Date of this Version
Frese, SA. (2012). The Evolution of Host Specificity in the Vertebrate Gut Symbiont, Lactobacillus reuteri. Doctoral dissertation, University of Nebraska-Lincoln.
The vertebrate gut is home to one of the densest populations of life on Earth. This microbial community has a profound effect on host health, nutrition, development, behavior, and evolution. However, very little is known about how these microbes have evolved with their vertebrate hosts, how and whether they select hosts or how they remain associated with their hosts. Recent work identified Lactobacillus reuteri as an organism that is composed of host-specific sub-populations, each population associated with a different host animal. Representatives from each host-associated population were tested for their ability to colonize gnotobiotic mice, which only rodent strains could accomplish. To determine the genetic source of these differences, genome sequences from representative strains (from humans, pigs, chickens, and rodents) and genomic microarrays were used to identify host-specific genes tied to ecological success in vivo. Many of the rodents pecific genes were essential to the ecological success of this strain. Overall, the types of genes which were essential suggested that they were related to biofilm formation. Using a novel method of biofilm quantification and a germ-free mouse model, the ability of L. reuteri strains to form biofilms on the forestomach of germ-free mice was examined. In vivo biofilm formation was exclusive to the rodent associated strains. Using genome comparisons, in vitro biofilm formation, and related models of biofilm formation, genes essential to biofilm formation were identified. Genes responsible for adherence, aggregation, and gene regulation were all critical to biofilm formation. To determine whether the observed host specificity of rodent associated L. reuteri in mice extended to other host-associated lineages, a crossover human experimental trial was conducted. Three species of Lactobacillus were tested for their ability to persist in the human gastrointestinal tract. A human-associated strain of L. reuteri, as well as a related species isolated from humans reached higher populations than a non-associated strain, suggesting that host-specificity of L. reuteri extends to other lineages as well. Together, these experiments demonstrated the host-specificity of the species and identified the molecular mechanisms by which rodent-associated L. reuteri colonize their host.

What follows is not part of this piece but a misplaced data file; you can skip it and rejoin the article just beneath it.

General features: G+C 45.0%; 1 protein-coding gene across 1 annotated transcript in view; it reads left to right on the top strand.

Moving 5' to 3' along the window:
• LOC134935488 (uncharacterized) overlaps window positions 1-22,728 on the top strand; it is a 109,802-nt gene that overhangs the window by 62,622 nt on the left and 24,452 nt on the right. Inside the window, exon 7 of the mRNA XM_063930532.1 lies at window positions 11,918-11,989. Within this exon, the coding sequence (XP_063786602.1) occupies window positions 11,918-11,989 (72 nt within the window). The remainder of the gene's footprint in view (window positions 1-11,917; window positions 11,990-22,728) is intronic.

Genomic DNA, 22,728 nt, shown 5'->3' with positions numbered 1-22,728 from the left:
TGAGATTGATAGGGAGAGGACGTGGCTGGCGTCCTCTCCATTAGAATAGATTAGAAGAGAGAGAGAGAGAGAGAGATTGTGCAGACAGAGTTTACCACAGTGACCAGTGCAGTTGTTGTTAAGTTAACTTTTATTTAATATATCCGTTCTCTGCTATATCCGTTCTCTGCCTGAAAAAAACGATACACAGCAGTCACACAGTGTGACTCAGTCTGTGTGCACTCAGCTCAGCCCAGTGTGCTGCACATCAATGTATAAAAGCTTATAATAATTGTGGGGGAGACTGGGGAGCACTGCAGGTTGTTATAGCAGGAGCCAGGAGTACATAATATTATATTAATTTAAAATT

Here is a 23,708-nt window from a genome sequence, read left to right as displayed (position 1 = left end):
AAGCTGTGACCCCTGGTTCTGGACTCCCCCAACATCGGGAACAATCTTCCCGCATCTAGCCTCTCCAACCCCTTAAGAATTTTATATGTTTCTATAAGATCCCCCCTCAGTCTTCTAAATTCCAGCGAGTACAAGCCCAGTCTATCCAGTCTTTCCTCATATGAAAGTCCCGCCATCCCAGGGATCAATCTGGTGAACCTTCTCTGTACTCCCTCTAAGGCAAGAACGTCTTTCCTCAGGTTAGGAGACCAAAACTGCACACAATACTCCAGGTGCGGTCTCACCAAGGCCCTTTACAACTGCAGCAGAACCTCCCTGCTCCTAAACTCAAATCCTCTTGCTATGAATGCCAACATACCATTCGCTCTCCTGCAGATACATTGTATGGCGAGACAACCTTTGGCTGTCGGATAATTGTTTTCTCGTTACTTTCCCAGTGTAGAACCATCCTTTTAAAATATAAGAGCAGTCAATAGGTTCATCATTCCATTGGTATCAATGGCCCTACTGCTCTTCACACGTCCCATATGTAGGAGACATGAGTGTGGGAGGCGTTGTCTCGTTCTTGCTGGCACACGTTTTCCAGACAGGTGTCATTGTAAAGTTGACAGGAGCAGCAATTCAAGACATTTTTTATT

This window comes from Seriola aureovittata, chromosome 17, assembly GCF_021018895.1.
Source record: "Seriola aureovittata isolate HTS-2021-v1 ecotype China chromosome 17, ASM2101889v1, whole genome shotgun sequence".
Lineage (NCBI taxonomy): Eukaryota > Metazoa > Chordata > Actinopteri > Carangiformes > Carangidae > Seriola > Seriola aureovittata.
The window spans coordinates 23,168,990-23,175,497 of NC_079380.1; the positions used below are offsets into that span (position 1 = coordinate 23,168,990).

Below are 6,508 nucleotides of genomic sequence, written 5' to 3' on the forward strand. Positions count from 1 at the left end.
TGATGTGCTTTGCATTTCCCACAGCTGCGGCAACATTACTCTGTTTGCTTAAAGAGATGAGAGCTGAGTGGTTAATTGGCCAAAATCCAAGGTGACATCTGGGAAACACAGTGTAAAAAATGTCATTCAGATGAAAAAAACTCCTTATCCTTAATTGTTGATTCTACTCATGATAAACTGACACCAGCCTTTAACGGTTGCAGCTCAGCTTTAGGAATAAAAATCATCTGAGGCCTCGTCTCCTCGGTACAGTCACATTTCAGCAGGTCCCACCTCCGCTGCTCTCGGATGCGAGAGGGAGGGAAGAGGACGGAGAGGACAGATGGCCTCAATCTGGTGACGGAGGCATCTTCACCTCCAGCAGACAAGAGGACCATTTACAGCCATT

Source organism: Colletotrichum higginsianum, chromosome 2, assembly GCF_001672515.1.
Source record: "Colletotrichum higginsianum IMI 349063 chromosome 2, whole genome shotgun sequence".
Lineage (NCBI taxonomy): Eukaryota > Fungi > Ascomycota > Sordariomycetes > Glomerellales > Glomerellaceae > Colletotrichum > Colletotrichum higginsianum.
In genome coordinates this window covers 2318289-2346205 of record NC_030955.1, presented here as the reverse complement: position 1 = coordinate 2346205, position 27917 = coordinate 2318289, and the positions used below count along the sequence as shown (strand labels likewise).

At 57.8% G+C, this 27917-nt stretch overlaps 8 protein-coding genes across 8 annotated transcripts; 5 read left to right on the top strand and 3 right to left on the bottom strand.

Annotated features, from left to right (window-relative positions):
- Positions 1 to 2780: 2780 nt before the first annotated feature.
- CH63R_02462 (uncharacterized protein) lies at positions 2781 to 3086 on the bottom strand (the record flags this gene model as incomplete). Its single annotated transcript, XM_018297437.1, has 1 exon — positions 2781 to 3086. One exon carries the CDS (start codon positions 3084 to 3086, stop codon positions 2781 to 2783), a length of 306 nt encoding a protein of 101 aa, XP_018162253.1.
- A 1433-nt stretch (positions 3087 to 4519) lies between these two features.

Advisor: Dr. Jens Walter